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Minnesota deer permit areas and bag limits for 2022.
Contributed/Minnesota DNR

Created to replace DPA 261 after a single whitetail buck shot last fall near Climax, Minnesota, tested positive for chronic wasting disease, the new DPA is classified as a CWD Management Zone, the DNR’s most restrictive designation, where CWD testing is mandatory during the opening weekend of the firearms deer season and management actions such as a deer feeding ban and carcass movement restrictions are in place.

A similar new unit was created in the Grand Rapids area, where DPA 679 replaces what formerly was DPA 179 after two deer tested positive for CWD within Grand Rapids city limits, said Eric Hildebrand, the DNR’s Wildlife Health program supervisor.


In both of the new DPAs, whole carcasses cannot leave the zones until a “not detected” CWD test result is received. The restriction applies to both CWD management and control zones.

With the confirmed case of CWD on the Minnesota side of the Red River, the DNR will establish a CWD "Management Zone” within about a 15-mile radius of the site where the positive deer was taken, said Seth Goreham, acting wildlife research manager for the DNR.

Especially in the northwest, where CWD has only recently been detected, hunters in the new 600-series DPAs need to be aware of the restrictions and testing requirements now in effect, said Klemek, the Northwest Region manager.

“Up here in the Northland, it’s going to surprise some people,” Klemek said. “Hunters are going to have to really pay attention to the Hunting and Trapping Regulations handbook because, most definitely, there are some changes with regard to how we’re managing CWD this year, how we are sampling deer this year, compared to other years.”

Those sampling efforts this year include more options for hunters to get their deer tested for the brain disease that’s fatal to deer, elk and moose.

In addition to DNR-staffed sampling stations, hunters can submit samples through taxidermists who are partnering with the DNR or by dropping off deer heads at self-service sampling stations. The DNR also will offer a limited number of mail-in sampling kits, allowing hunters to collect the lymph node samples from their deer, record some data and drop off the completed kit at a designated shipping carrier.

Each kit will have all of the necessary supplies and shipping materials, and videos posted on the DNR website offer instructions for collecting lymph-node samples and using self-service sampling stations.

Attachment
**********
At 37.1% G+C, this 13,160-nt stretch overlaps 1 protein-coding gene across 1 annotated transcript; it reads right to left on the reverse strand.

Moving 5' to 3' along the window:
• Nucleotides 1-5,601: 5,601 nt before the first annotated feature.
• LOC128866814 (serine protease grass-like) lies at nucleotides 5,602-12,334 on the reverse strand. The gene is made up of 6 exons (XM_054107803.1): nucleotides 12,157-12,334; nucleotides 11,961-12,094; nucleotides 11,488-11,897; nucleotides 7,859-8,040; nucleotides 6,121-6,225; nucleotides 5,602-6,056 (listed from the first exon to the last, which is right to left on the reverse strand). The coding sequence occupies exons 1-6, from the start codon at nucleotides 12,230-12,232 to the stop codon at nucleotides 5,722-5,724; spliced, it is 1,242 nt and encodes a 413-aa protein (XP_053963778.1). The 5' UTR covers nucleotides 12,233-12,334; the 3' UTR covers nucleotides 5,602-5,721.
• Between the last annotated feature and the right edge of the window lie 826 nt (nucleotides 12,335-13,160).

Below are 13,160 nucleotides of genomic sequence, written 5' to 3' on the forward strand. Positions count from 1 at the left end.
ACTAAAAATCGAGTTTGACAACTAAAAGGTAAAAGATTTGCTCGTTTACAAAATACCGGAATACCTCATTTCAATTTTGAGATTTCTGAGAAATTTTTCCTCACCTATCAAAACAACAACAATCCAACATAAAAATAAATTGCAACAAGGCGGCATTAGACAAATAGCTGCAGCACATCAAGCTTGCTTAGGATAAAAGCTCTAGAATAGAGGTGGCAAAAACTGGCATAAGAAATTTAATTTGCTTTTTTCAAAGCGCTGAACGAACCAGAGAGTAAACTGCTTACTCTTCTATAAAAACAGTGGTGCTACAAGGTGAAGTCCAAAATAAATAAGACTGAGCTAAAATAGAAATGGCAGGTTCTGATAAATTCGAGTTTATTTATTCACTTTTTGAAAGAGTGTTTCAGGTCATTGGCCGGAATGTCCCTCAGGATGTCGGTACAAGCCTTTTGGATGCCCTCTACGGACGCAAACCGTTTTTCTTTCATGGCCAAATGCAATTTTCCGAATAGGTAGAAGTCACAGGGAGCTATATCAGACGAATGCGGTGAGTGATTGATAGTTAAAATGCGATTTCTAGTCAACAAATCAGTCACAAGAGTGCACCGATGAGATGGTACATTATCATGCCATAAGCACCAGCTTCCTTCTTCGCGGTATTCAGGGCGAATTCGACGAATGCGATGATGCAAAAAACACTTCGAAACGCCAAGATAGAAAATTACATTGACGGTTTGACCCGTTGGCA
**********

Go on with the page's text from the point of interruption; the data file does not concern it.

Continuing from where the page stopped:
The DNR will offer 2,000 of the self-sampling kits, with 1,000 available on the DNR website, 500 at area DNR wildlife offices and 500 through partner organizations, such as the Minnesota Deer Hunters Association, to distribute among their constituents.

Hunters also can make an appointment at area wildlife offices within any of the CWD sampling zones at any time during the deer hunting season.

Hunters should visit the DNR’s Make a Plan page to learn more about self-service sampling station availability for the DPA they plan to hunt.

For more information, check out the DNR’s deer hunting page at

North Dakota deer update

Hunters on the North Dakota side of the Red River also will see changes during this fall’s deer season because of the discovery of the CWD-positive whitetail buck near Climax, Minnesota.

As outlined in the Game and Fish Department’s CWD proclamation, baiting now is prohibited in deer hunting Unit 2B, which borders the Red River from Grand Forks to south of Fargo.

In addition to 2B, baiting is banned in units 1, 3A1, 3A2, 3A3, 3A4, 3B1, 3C, 3D1, 3D2, 3E1, 3E2, 3F1, 3F2, 4A, 4B, 4C, 4D, 4E and 4F, along with any Game and Fish Department wildlife management area.

ND CWD map.jpg
Contributed/North Dakota Game and Fish Department

The Game and Fish Department will post a list of collection sites for CWD sampling before the start of the various deer hunting seasons.

Game and Fish allocated 64,200 licenses for this year’s deer gun season, with more than 71,000 people and more than 13,600 gratis applicants applying for a license. As of Wednesday, Aug. 3, 242 any-antlerless tags remained in Unit 3A1, 773 any-antlerless licenses remained in 3F2, 267 antlerless whitetail tags remained in 3F1, 768 antlerless whitetail licenses remained in 3F2 and 216 antlerless whitetail licenses remained in Unit 4F.

North Dakota’s archery deer season opens at noon Friday, Sept. 2, and closes Sunday, Jan. 1; the statewide youth season opens Friday, Sept. 16, and continues through Sunday, Sept. 25; the regular deer gun season opens at noon Friday, Nov. 4, and continues through Sunday, Nov. 20; and muzzleloader deer season opens at noon Friday, Nov. 25, and continues through Sunday, Dec. 11.

  • More info:
Brad Dokken joined the Herald company in November 1985 as a copy editor for Agweek magazine and has been the Grand Forks Herald's outdoors editor since 1998.

Besides his role as an outdoors writer, Dokken has an extensive background in northwest Minnesota and Canadian border issues and provides occasional coverage on those topics.

Reach him at, by phone at (701) 780-1148 or on Twitter at @gfhoutdoor.